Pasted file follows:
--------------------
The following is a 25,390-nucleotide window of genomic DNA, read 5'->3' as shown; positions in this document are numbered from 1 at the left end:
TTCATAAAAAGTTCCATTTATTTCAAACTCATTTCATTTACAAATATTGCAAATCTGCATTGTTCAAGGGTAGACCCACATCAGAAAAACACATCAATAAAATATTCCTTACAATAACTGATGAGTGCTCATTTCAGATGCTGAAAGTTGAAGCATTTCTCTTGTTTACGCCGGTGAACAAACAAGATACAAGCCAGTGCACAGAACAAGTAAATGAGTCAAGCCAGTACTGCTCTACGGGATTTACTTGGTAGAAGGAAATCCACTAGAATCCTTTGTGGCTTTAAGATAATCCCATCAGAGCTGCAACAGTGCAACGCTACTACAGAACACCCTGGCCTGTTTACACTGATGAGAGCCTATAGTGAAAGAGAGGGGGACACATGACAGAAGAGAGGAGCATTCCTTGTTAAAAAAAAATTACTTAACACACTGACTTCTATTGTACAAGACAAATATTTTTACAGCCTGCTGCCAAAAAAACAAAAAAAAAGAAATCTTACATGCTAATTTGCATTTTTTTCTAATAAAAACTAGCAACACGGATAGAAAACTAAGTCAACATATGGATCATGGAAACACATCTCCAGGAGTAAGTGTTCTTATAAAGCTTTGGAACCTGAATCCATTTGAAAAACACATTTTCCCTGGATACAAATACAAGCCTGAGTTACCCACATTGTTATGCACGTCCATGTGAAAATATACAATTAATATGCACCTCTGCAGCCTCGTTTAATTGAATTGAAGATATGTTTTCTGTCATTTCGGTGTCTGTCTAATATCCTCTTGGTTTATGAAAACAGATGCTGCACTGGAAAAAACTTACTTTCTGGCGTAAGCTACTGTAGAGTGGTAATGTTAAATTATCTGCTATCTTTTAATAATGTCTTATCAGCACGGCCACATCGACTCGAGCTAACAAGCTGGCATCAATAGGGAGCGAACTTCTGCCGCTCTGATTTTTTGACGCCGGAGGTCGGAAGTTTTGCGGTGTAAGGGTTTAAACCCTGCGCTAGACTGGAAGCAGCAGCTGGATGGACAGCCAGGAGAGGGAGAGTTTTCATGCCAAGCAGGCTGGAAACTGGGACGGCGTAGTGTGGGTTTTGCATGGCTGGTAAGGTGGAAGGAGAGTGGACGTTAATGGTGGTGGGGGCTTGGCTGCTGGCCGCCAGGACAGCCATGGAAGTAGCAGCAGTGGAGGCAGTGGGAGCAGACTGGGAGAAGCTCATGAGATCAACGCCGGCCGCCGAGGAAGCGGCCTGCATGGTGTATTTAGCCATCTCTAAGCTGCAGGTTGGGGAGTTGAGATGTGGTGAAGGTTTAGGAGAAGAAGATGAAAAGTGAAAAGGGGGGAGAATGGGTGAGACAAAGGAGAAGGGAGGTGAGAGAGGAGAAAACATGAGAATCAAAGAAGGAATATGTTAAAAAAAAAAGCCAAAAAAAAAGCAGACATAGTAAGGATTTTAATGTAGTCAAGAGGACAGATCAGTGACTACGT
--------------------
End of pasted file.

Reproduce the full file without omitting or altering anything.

The following is a 25,390-nucleotide window of genomic DNA, read 5'->3' as shown; positions in this document are numbered from 1 at the left end:
TTCATAAAAAGTTCCATTTATTTCAAACTCATTTCATTTACAAATATTGCAAATCTGCATTGTTCAAGGGTAGACCCACATCAGAAAAACACATCAATAAAATATTCCTTACAATAACTGATGAGTGCTCATTTCAGATGCTGAAAGTTGAAGCATTTCTCTTGTTTACGCCGGTGAACAAACAAGATACAAGCCAGTGCACAGAACAAGTAAATGAGTCAAGCCAGTACTGCTCTACGGGATTTACTTGGTAGAAGGAAATCCACTAGAATCCTTTGTGGCTTTAAGATAATCCCATCAGAGCTGCAACAGTGCAACGCTACTACAGAACACCCTGGCCTGTTTACACTGATGAGAGCCTATAGTGAAAGAGAGGGGGACACATGACAGAAGAGAGGAGCATTCCTTGTTAAAAAAAAATTACTTAACACACTGACTTCTATTGTACAAGACAAATATTTTTACAGCCTGCTGCCAAAAAAACAAAAAAAAAGAAATCTTACATGCTAATTTGCATTTTTTTCTAATAAAAACTAGCAACACGGATAGAAAACTAAGTCAACATATGGATCATGGAAACACATCTCCAGGAGTAAGTGTTCTTATAAAGCTTTGGAACCTGAATCCATTTGAAAAACACATTTTCCCTGGATACAAATACAAGCCTGAGTTACCCACATTGTTATGCACGTCCATGTGAAAATATACAATTAATATGCACCTCTGCAGCCTCGTTTAATTGAATTGAAGATATGTTTTCTGTCATTTCGGTGTCTGTCTAATATCCTCTTGGTTTATGAAAACAGATGCTGCACTGGAAAAAACTTACTTTCTGGCGTAAGCTACTGTAGAGTGGTAATGTTAAATTATCTGCTATCTTTTAATAATGTCTTATCAGCACGGCCACATCGACTCGAGCTAACAAGCTGGCATCAATAGGGAGCGAACTTCTGCCGCTCTGATTTTTTGACGCCGGAGGTCGGAAGTTTTGCGGTGTAAGGGTTTAAACCCTGCGCTAGACTGGAAGCAGCAGCTGGATGGACAGCCAGGAGAGGGAGAGTTTTCATGCCAAGCAGGCTGGAAACTGGGACGGCGTAGTGTGGGTTTTGCATGGCTGGTAAGGTGGAAGGAGAGTGGACGTTAATGGTGGTGGGGGCTTGGCTGCTGGCCGCCAGGACAGCCATGGAAGTAGCAGCAGTGGAGGCAGTGGGAGCAGACTGGGAGAAGCTCATGAGATCAACGCCGGCCGCCGAGGAAGCGGCCTGCATGGTGTATTTAGCCATCTCTAAGCTGCAGGTTGGGGAGTTGAGATGTGGTGAAGGTTTAGGAGAAGAAGATGAAAAGTGAAAAGGGGGGAGAATGGGTGAGACAAAGGAGAAGGGAGGTGAGAGAGGAGAAAACATGAGAATCAAAGAAGGAATATGTTAAAAAAAAAAGCCAAAAAAAAAGCAGACATAGTAAGGATTTTAATGTAGTCAAGAGGACAGATCAGTGACTACGT